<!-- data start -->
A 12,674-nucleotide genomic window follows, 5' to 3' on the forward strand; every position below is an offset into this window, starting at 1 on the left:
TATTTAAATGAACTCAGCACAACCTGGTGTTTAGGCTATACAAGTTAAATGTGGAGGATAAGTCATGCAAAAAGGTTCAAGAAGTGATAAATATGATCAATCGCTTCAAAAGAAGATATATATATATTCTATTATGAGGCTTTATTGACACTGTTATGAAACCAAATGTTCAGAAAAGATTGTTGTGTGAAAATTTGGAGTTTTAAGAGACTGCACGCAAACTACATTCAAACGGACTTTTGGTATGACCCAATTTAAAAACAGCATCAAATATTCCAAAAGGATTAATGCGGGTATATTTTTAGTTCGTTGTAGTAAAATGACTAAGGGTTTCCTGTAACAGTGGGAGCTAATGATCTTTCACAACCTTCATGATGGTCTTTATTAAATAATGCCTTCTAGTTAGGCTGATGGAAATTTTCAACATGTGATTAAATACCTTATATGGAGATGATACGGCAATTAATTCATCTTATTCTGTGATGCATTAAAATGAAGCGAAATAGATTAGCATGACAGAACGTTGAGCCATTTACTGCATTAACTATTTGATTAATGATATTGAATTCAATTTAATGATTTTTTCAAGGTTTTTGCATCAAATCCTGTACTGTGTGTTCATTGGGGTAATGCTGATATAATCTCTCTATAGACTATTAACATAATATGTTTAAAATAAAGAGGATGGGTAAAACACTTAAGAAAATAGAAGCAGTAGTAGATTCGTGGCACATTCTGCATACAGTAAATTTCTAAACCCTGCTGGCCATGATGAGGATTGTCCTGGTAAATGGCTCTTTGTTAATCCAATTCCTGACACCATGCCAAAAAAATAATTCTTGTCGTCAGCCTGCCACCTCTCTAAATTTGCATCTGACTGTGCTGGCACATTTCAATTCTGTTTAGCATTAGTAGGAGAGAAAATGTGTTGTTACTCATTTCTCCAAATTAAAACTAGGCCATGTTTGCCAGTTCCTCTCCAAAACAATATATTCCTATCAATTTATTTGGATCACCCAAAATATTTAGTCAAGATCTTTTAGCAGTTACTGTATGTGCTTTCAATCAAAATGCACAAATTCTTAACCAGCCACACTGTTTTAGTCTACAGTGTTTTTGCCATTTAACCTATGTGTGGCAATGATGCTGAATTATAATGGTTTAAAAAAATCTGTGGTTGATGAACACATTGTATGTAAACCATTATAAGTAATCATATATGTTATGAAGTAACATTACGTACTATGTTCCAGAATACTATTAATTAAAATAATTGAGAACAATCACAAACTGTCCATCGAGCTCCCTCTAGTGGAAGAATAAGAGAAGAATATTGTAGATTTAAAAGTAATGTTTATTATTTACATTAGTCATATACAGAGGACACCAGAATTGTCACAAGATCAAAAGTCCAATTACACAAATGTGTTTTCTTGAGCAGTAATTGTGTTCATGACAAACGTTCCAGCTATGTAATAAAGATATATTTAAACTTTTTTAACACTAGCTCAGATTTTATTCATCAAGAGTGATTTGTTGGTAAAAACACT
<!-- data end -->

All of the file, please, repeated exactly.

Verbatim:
A 12,674-nucleotide genomic window follows, 5' to 3' on the forward strand; every position below is an offset into this window, starting at 1 on the left:
TATTTAAATGAACTCAGCACAACCTGGTGTTTAGGCTATACAAGTTAAATGTGGAGGATAAGTCATGCAAAAAGGTTCAAGAAGTGATAAATATGATCAATCGCTTCAAAAGAAGATATATATATATTCTATTATGAGGCTTTATTGACACTGTTATGAAACCAAATGTTCAGAAAAGATTGTTGTGTGAAAATTTGGAGTTTTAAGAGACTGCACGCAAACTACATTCAAACGGACTTTTGGTATGACCCAATTTAAAAACAGCATCAAATATTCCAAAAGGATTAATGCGGGTATATTTTTAGTTCGTTGTAGTAAAATGACTAAGGGTTTCCTGTAACAGTGGGAGCTAATGATCTTTCACAACCTTCATGATGGTCTTTATTAAATAATGCCTTCTAGTTAGGCTGATGGAAATTTTCAACATGTGATTAAATACCTTATATGGAGATGATACGGCAATTAATTCATCTTATTCTGTGATGCATTAAAATGAAGCGAAATAGATTAGCATGACAGAACGTTGAGCCATTTACTGCATTAACTATTTGATTAATGATATTGAATTCAATTTAATGATTTTTTCAAGGTTTTTGCATCAAATCCTGTACTGTGTGTTCATTGGGGTAATGCTGATATAATCTCTCTATAGACTATTAACATAATATGTTTAAAATAAAGAGGATGGGTAAAACACTTAAGAAAATAGAAGCAGTAGTAGATTCGTGGCACATTCTGCATACAGTAAATTTCTAAACCCTGCTGGCCATGATGAGGATTGTCCTGGTAAATGGCTCTTTGTTAATCCAATTCCTGACACCATGCCAAAAAAATAATTCTTGTCGTCAGCCTGCCACCTCTCTAAATTTGCATCTGACTGTGCTGGCACATTTCAATTCTGTTTAGCATTAGTAGGAGAGAAAATGTGTTGTTACTCATTTCTCCAAATTAAAACTAGGCCATGTTTGCCAGTTCCTCTCCAAAACAATATATTCCTATCAATTTATTTGGATCACCCAAAATATTTAGTCAAGATCTTTTAGCAGTTACTGTATGTGCTTTCAATCAAAATGCACAAATTCTTAACCAGCCACACTGTTTTAGTCTACAGTGTTTTTGCCATTTAACCTATGTGTGGCAATGATGCTGAATTATAATGGTTTAAAAAAATCTGTGGTTGATGAACACATTGTATGTAAACCATTATAAGTAATCATATATGTTATGAAGTAACATTACGTACTATGTTCCAGAATACTATTAATTAAAATAATTGAGAACAATCACAAACTGTCCATCGAGCTCCCTCTAGTGGAAGAATAAGAGAAGAATATTGTAGATTTAAAAGTAATGTTTATTATTTACATTAGTCATATACAGAGGACACCAGAATTGTCACAAGATCAAAAGTCCAATTACACAAATGTGTTTTCTTGAGCAGTAATTGTGTTCATGACAAACGTTCCAGCTATGTAATAAAGATATATTTAAACTTTTTTAACACTAGCTCAGATTTTATTCATCAAGAGTGATTTGTTGGTAAAAACACT